Consuming Environments: Television and Commercial Culture
Rutgers University Press, 1999 - Business & Economics - 225 pages
Whether we love it, hate it, or use it just to pass the time, most adults in the United States are watching more television than ever, up to four hours a day by some estimates. Or devotion to commercial television gives it unprecedented power in our lives.
Advertisers and television executives want us to spend as much time as we can in front of our sets, for it is access to our brains that they buy and sell. Yet the most important effect of television may be one that no one intends--accelerated destruction of the natural environment.
Consuming Environments explores how, with its portrayals of a world of simulated abundance, television has nurtured a culture of consumerism and overconsumption. The average person in the U.S. consumes more than twice the grain and ten times the oil of a citizen in Brazil or Indonesia. And people in less industrialized countries suffer while their resources are commandeered to support comfortable lifestyles in richer nations. Using detailed examples illustrated with images from actual commercials, news broadcasts, and television shows, the authors demonstrate how ads and programs are put together in complex ways to manipulate viewers, and they offer specific ways to counteract the effects of TV and overconsumption's assault on the environment.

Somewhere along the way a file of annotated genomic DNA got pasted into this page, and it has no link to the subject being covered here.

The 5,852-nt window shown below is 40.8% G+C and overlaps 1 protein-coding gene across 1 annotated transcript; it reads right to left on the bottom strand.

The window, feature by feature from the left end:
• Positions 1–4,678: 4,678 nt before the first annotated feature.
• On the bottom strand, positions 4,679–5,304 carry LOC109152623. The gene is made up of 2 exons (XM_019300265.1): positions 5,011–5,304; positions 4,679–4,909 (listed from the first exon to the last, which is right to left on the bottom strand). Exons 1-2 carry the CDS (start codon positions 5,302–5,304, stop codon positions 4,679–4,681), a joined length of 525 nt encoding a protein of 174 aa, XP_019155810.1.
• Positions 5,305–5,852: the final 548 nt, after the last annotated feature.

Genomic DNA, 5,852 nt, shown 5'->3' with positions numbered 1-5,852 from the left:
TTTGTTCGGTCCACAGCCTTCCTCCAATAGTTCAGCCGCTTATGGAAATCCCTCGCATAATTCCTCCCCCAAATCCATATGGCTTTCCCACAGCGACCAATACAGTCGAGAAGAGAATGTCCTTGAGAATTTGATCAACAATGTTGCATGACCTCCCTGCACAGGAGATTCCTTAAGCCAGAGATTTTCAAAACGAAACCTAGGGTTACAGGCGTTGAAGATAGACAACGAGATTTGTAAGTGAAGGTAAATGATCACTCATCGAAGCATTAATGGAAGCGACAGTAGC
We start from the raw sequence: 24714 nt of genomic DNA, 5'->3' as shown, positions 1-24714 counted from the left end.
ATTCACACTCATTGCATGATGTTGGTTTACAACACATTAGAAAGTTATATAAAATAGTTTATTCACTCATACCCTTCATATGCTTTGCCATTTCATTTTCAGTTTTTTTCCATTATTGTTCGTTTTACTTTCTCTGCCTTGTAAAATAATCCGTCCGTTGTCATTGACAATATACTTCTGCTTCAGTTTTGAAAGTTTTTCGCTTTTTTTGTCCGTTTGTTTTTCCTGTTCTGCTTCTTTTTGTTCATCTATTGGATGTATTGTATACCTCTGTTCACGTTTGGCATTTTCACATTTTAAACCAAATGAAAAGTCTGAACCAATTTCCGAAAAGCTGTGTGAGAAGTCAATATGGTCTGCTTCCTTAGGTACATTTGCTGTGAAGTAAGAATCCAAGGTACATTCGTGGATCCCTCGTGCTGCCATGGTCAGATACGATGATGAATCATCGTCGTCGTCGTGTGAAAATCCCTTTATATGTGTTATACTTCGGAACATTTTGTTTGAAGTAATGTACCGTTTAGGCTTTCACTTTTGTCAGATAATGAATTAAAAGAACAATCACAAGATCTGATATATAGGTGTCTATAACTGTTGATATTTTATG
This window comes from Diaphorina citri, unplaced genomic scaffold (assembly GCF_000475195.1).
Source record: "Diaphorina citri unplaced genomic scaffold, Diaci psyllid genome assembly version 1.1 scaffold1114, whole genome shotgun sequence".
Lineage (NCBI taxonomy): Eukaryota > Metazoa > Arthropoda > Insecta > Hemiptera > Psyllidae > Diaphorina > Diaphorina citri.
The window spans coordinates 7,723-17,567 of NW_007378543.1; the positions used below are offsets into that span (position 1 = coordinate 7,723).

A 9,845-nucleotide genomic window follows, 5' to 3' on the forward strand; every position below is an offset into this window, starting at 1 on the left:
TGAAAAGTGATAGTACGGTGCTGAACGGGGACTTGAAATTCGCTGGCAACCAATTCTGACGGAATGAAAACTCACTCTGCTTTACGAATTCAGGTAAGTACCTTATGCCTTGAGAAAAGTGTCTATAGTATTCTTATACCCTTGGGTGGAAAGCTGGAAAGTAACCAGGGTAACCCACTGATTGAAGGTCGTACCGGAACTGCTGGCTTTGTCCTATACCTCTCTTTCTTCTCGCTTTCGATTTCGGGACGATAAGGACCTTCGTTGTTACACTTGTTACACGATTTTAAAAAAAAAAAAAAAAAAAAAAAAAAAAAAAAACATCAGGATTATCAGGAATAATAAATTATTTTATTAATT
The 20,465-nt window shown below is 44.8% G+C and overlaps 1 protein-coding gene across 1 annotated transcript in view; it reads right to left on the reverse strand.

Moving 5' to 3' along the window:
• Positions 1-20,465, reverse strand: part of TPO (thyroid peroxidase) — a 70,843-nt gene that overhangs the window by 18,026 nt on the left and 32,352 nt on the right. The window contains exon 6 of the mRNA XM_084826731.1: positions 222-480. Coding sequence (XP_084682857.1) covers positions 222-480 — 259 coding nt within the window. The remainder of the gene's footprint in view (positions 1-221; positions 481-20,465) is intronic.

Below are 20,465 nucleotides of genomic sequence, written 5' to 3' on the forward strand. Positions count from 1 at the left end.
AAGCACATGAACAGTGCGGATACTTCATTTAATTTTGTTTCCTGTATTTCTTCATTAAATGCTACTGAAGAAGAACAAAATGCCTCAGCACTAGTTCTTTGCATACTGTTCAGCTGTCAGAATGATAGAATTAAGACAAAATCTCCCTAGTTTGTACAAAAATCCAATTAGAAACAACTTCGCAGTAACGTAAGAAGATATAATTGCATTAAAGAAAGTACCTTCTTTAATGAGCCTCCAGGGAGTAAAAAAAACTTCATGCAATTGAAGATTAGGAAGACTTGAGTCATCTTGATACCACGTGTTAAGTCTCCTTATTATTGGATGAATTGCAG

Other editions - View all
Born to Buy: The Commercialized Child and the New Consumer Culture
Limited preview - 2004